CHOC Children's

Autoimmune Diseases

Autoimmune diseases are conditions in which the body makes antibodies against one's own normal body chemicals. In these diseases, antibodies cannot tell antigens in the inside of the cell from antigens outside of the cell. When the antibodies attack the internal cells, the reactions can be local - in just a small area, or systemic - throughout the whole body. The skin and connective tissues (cartilage, bone, tendons) are most affected but other tissues can be affected, as well, including nerve and muscle.

Terms for autoimmune disease include collagen vascular disease or collagen disease. Other autoimmune diseases include the following:

  • systemic lupus erythematosus (SLE, or lupus)
  • antiphospholipid syndrome
  • myasthenia gravis
  • rheumatoid arthritis
  • scleroderma

Some autoimmune diseases have little or no effect on pregnancy, while others can greatly increase the risks for pregnancy loss and maternal and fetal illness. Likewise, pregnancy can affect some autoimmune diseases, but not others.

Pregnant women with an autoimmune disease require clinical care by a physician or other healthcare professional. Listed in the directory below is some additional information regarding autoimmune diseases, for which we have provided a brief overview.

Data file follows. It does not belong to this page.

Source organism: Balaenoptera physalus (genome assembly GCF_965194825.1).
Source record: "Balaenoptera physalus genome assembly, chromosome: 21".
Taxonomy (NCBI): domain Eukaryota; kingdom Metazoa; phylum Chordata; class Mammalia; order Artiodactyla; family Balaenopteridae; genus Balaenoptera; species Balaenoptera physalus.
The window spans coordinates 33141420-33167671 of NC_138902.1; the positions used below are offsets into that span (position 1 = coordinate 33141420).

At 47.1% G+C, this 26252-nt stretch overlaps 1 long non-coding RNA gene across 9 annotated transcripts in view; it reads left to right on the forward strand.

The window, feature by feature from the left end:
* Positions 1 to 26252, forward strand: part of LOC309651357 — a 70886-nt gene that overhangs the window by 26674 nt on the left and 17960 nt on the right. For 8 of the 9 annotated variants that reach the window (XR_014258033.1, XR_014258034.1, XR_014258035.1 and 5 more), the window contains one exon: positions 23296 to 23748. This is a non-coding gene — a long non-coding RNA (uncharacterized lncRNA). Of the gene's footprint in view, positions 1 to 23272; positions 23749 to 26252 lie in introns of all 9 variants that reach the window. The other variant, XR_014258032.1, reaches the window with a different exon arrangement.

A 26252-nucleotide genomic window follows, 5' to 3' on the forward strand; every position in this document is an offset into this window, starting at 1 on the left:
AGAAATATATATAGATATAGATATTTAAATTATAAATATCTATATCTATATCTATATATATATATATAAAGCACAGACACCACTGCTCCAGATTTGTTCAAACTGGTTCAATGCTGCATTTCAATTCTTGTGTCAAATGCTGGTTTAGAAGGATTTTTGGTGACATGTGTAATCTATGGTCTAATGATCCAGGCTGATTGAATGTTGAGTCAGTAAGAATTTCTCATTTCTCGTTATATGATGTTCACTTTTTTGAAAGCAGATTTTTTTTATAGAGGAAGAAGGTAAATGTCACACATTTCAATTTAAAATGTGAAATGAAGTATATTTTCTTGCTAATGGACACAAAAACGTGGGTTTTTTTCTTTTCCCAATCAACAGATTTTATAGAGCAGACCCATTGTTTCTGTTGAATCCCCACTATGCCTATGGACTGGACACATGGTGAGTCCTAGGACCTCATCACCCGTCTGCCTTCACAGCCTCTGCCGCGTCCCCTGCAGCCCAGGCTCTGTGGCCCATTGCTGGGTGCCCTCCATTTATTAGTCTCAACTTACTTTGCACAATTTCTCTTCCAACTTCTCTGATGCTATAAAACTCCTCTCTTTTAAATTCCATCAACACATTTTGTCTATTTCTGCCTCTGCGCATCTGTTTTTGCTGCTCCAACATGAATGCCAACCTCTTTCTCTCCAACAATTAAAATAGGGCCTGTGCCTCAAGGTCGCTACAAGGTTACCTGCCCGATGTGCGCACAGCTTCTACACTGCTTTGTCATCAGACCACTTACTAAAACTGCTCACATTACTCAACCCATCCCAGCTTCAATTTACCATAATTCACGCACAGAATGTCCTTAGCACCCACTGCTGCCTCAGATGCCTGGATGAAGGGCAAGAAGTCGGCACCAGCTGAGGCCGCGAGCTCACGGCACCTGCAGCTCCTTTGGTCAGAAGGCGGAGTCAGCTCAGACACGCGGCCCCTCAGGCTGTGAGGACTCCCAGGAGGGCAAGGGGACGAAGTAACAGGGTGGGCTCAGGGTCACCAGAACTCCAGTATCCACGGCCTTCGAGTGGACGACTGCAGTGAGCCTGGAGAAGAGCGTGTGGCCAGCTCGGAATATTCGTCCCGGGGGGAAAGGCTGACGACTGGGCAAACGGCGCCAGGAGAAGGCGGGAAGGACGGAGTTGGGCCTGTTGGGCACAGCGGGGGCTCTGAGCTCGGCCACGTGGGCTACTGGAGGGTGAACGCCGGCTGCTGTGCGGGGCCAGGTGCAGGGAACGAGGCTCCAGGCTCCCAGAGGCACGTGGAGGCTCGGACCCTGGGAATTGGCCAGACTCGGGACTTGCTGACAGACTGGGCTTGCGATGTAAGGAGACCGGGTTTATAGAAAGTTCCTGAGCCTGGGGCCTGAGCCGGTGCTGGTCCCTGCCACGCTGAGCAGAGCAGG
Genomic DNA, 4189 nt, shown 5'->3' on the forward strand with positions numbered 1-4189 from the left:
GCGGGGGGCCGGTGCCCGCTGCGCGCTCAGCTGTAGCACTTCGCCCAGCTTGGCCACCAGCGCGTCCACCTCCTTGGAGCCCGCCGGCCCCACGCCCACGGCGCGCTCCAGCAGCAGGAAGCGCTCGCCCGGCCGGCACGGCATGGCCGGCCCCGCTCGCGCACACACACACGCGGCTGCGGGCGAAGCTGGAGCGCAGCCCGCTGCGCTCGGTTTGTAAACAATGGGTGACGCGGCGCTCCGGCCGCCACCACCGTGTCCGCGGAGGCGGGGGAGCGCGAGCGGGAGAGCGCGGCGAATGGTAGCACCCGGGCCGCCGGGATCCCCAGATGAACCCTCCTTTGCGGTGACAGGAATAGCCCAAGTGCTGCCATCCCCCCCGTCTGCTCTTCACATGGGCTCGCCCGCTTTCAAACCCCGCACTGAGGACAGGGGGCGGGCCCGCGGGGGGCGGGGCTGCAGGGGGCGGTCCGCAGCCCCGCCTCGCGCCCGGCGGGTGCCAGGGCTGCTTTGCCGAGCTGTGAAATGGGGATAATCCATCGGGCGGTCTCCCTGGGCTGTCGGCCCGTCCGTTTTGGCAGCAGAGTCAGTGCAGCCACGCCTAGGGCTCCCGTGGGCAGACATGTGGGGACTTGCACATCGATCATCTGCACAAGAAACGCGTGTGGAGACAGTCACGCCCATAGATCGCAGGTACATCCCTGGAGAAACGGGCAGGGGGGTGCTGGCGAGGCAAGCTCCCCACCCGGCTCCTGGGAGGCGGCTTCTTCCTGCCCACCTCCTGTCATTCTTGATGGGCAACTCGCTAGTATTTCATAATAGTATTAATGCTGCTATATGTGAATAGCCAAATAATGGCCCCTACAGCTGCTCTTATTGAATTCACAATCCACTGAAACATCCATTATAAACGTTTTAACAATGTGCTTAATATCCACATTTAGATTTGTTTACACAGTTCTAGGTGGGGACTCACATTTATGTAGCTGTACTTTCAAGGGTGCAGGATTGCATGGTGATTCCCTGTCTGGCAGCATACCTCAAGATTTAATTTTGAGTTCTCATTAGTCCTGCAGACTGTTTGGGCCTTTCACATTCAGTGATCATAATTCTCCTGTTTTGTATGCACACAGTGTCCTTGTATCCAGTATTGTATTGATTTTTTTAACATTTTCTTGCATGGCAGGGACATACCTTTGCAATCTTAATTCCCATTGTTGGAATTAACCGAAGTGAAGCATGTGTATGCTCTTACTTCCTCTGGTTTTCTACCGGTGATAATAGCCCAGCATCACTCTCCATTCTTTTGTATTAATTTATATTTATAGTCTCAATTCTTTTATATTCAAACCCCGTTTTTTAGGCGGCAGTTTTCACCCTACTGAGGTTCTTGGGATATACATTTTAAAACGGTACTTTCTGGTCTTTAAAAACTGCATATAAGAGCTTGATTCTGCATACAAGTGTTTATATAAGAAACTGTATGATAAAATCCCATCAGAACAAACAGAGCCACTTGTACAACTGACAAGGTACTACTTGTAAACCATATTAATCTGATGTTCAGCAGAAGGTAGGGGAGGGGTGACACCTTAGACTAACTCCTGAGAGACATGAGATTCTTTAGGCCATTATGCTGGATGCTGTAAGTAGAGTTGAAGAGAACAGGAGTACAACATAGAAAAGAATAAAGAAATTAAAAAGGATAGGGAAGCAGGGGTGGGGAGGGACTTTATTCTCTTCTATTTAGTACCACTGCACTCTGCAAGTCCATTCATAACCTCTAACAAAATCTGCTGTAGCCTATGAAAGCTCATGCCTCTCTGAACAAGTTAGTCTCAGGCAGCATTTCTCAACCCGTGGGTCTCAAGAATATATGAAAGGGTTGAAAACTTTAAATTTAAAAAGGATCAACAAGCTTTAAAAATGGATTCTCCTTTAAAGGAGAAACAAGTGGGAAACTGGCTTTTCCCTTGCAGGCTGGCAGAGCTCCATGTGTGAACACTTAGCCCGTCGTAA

If you cannot find the information in which you are interested, please visit the High-Risk Pregnancy Online Resources page in this Web site for an Internet/World Wide Web address that may contain additional information on that topic.


It is important to remember the health information found on this website is for reference only not intended to replace the advice and guidance of your healthcare provider. Always seek the advice of your physician with any questions you may have regarding a medical condition. If you think you may have a medical emergency, call your physician or 911 immediately.

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